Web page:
148 East Avenue  •  Norwalk, CT 06851

203-838-4886

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CT Scan

Norwalk Radiology & Mammography Center provides a full spectrum of computed tomography - otherwise known as CT scanning. Our facility is fully accredited by the American College of Radiology.

Computed tomography (CT) is a diagnostic imaging test used to create detailed images of internal organs, bones, soft tissue and blood vessels.

CT scans provide detailed cross-sectional images and diagnostic information for nearly every part of the body that cannot be accommodated by conventional x-ray studies. CT is fast, painless, noninvasive and extremely safe.

The cross-sectional images generated during a CT scan can be reformatted in infinite planes, and can even generate three-dimensional (3D) images thereby giving physicians an unparalleled and non-invasive window into the human body.

CT scanning can identify infections, fractures, cardiovascular disorders, trauma and bleeding more efficiently and with incredible accuracy. It is often the best method for detecting many different cancers since the images allow the radiologist to confirm or exclude the presence of a tumor and determine its size and location.

At Norwalk Radiology & Mammography Center, CT scans are performed by certified technologists and every exam is interpreted by board-certified specialists in radiology.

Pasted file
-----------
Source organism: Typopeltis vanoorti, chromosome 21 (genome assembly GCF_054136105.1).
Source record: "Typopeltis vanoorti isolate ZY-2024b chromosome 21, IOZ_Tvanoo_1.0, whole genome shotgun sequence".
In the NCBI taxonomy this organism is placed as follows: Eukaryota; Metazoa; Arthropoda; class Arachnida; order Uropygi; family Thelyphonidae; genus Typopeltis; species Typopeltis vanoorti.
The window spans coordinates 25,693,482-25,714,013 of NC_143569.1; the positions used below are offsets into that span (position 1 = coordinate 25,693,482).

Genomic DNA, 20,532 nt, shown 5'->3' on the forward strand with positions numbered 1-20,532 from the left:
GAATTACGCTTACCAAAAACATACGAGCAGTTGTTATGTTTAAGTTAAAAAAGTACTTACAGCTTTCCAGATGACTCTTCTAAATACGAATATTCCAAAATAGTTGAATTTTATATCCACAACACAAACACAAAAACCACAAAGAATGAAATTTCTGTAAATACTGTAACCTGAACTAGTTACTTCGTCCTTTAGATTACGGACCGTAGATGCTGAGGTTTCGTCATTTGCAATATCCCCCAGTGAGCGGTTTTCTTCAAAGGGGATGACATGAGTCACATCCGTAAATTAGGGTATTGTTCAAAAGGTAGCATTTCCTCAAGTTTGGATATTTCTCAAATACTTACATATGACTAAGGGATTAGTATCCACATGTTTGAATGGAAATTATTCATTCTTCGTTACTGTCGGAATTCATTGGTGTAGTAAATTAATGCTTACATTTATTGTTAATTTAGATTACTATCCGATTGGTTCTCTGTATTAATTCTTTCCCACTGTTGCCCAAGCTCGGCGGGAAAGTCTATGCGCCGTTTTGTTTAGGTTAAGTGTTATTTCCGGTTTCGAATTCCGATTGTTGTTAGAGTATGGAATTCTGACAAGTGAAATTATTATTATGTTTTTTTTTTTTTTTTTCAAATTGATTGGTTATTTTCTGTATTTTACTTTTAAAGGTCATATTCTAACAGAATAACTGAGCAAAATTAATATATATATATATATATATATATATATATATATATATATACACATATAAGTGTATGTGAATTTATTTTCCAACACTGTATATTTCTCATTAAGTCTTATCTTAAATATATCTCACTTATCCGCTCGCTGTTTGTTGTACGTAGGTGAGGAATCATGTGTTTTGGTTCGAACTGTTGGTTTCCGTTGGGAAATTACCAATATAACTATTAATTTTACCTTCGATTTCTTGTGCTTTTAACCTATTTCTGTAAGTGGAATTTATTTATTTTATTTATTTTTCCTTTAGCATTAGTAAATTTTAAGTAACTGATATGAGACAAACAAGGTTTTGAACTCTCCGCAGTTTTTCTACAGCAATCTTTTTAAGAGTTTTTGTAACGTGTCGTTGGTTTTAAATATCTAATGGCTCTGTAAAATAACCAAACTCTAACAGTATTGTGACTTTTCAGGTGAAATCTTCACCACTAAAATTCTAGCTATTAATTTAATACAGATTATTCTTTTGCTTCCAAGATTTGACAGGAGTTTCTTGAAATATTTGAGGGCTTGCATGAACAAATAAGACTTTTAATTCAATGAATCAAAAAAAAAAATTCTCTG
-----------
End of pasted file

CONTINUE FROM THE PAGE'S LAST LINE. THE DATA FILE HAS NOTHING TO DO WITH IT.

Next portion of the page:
Our team of radiologists and technologists plan each CT exam based on the individual patient's medical needs and to minimize radiation exposure.

The scan itself requires no sedation and usually takes about 10-15 minutes. Typically there is no recovery or observation period following the exam and patients can immediately resume their daily activity.

In addition, our computer-linked Teleradiology system allows for images to be archived and becomes part of your electronic medical record. They can be reviewed by specialists and medical experts at Norwalk Hospital as well as your own doctor on his/her computer.


FAQs

CT Scan

Norwalk Radiology & Mammography Center provides a full spectrum of computed tomography - otherwise known as CT scanning. Our facility is fully accredited by the American College of Radiology.

Computed tomography (CT) is a diagnostic imaging test used to create detailed images of internal organs, bones, soft tissue and blood vessels.

CT scans provide detailed cross-sectional images and diagnostic information for nearly every part of the body that cannot be accommodated by conventional x-ray studies. CT is fast, painless, noninvasive and extremely safe.

The cross-sectional images generated during a CT scan can be reformatted in infinite planes, and can even generate three-dimensional (3D) images thereby giving physicians an unparalleled and non-invasive window into the human body.

CT scanning can identify infections, fractures, cardiovascular disorders, trauma and bleeding more efficiently and with incredible accuracy. It is often the best method for detecting many different cancers since the images allow the radiologist to confirm or exclude the presence of a tumor and determine its size and location.